The Monroe City Council agreed earlier this week to table deciding whether to sell two city-owned properties after several citizens voiced opposition to plans for a rehabilitation facility at 1400 and 1401 Stubbs Ave.
Cole Sullivan, who proposed buying the properties from the city, planned to build a substance abuse rehabilitation facility on the properties. The facility would be owned by Sullivan and two of his business associates. Joe Montgomery, one of the owners, said the facility would be a low-level treatment program for patients who had already participated in a high-intensity program.
“There’s a huge need for one that’s run properly and that is providing the correct services to help these individuals come out on the other side recovered,” Montgomery said.
Danny and Carolyn Hunt, owners of Walk in the Word Kingdom Church on Stubbs Avenue, said they were concerned about the effect the facility could have on the community.
“I know Stubbs and 18th Street and how we have worked diligently to build that area up,” Carolyn Hunt said. “A lot of businesses are there and I don’t think this will fit in that area. I’m all for this kind of program, but not on Stubbs.”
Marie Brown, a concerned citizen, said she had seen negative effects in communities in Monroe where similar facilities exist.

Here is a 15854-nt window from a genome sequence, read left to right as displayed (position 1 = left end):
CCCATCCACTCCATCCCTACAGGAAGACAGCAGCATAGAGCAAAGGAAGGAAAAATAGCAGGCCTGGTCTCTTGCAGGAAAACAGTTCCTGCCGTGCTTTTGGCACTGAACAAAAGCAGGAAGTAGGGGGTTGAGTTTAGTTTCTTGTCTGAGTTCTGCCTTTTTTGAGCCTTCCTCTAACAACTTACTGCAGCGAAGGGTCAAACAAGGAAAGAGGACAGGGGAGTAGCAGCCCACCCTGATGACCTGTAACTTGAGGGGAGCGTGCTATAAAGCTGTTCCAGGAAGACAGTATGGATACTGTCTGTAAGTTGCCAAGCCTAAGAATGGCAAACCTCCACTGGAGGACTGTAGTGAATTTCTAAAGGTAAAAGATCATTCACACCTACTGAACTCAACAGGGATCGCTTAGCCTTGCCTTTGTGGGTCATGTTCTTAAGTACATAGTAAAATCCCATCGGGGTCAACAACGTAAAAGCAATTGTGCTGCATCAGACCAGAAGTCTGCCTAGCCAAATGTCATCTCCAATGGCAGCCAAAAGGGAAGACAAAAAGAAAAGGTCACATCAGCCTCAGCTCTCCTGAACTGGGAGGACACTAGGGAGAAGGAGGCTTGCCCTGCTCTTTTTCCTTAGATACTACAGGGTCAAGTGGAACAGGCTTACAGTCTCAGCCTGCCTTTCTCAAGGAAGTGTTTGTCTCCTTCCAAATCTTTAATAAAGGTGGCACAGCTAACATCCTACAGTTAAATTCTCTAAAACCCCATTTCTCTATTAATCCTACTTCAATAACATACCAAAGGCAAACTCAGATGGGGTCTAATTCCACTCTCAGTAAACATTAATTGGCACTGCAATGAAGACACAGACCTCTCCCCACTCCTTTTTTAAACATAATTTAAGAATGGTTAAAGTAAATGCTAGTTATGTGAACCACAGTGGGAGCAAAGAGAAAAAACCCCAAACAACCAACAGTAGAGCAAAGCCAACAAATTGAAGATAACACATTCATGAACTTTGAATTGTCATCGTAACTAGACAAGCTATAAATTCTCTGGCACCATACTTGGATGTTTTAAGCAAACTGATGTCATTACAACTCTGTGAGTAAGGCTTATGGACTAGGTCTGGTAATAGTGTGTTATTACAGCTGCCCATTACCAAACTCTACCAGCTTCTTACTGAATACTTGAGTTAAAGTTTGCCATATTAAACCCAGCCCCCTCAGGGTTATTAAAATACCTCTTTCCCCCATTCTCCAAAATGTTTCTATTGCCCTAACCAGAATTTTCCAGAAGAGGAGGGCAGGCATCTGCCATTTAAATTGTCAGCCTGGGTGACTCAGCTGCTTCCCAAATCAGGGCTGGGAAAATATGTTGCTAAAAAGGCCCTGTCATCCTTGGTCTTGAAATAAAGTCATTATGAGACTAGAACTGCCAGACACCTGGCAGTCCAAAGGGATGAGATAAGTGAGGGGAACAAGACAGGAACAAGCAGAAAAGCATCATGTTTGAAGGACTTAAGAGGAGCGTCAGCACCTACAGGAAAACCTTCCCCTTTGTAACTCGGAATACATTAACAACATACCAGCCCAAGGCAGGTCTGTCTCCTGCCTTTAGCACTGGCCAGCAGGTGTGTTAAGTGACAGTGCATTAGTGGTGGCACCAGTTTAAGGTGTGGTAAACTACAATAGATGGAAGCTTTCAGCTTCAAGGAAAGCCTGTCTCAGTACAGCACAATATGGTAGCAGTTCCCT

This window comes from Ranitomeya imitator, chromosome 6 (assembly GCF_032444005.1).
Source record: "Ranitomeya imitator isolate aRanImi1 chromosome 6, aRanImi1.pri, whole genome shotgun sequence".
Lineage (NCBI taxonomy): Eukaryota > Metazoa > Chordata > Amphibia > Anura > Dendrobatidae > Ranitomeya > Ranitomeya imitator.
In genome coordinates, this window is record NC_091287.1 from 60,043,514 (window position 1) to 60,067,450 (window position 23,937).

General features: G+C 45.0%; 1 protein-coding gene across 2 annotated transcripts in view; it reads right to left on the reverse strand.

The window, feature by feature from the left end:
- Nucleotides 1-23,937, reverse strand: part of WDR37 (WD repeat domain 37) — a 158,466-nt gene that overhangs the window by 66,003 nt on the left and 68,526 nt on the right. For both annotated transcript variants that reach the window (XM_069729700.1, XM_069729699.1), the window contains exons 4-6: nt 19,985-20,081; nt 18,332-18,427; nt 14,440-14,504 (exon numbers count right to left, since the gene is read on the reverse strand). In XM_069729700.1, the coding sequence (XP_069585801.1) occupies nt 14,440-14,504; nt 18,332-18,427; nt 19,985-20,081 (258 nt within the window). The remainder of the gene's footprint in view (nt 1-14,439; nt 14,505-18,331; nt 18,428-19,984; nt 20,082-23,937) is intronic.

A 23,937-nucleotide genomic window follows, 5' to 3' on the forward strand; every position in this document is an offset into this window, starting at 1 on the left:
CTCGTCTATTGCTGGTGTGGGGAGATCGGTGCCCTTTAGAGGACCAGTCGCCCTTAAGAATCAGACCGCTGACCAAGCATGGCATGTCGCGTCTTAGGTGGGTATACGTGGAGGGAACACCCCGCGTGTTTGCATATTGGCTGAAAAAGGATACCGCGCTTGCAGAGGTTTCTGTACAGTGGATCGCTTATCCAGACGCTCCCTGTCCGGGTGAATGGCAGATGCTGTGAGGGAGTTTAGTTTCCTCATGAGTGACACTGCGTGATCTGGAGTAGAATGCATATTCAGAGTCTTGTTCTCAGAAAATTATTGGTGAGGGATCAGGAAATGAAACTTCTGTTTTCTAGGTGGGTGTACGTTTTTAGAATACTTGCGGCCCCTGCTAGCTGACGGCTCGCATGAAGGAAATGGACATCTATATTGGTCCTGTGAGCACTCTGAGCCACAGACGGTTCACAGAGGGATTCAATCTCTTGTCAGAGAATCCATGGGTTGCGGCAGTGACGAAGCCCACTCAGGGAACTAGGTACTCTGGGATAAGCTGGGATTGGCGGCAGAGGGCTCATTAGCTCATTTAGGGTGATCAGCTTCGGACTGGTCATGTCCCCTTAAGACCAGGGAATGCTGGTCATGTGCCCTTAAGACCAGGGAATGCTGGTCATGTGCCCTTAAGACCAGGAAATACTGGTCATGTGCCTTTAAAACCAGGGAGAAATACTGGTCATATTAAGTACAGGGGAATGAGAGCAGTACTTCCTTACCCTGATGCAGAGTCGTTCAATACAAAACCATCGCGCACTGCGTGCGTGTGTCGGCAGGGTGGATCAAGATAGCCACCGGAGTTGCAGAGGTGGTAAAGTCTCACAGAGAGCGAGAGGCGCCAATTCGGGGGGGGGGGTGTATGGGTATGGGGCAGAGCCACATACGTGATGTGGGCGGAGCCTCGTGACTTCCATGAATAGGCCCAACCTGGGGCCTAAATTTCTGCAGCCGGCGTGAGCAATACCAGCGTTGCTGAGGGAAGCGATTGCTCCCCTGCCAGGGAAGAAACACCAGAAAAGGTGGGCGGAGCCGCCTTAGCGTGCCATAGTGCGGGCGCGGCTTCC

“There is no control of the people in those homes,” Brown said. “To put in a facility like this, you’re going to see that neighborhood change.”
Montgomery said he understood the concerns from the community and made assurances that he and his co-owners planned to keep the facility and community safe.
“Unfortunately some of these facilities aren’t run as well as they could be but that’s not going to be the case with ours,” Montgomery said.
Montgomery said patients were expected to be kept on a schedule and must meet certain criteria throughout the 60- to 90-day program or they would be kicked out.
City Council member Juanita Woods asked what would happen to those who were kicked out of the program, to which Montgomery said there was no plan for them. They would go wherever they chose, he said.
The City Council decided tabled a decision on the matter until October. Woods told Montgomery the owners of the facility needed to speak with the community and business owners before City Council could make a decision.
Meanwhile, the City Council voted to accept a $1.8-million grant from Discover Monroe-West Monroe—the local convention and visitors bureau—for a project expanding the tennis courts at Forsythe aThe city already committed $2,696,129 to complete the project. Kevin Crosby, who serves as a board member at Discover Monroe-West Monroe, said the expansion was expected to include eight new tennis courts for a total of 15 courts at the Forsythe Park tennis complex.
“This will help Ouachita Parish as well as our entire region,” Crosby said. “The direct impact of six new annual tournaments, which is what this is going to allow us to commit, will bring in over 500 participants and spectators per tournament, 2,727 new visitors to our area annually and a $1 million economic impact to our community.”
Crosby said this project would allow the city to reach its goal of having 30 tennis courts in Monroe because there would be 15 at Forsythe and 15 at the University of Louisiana-Monroe’s campus.
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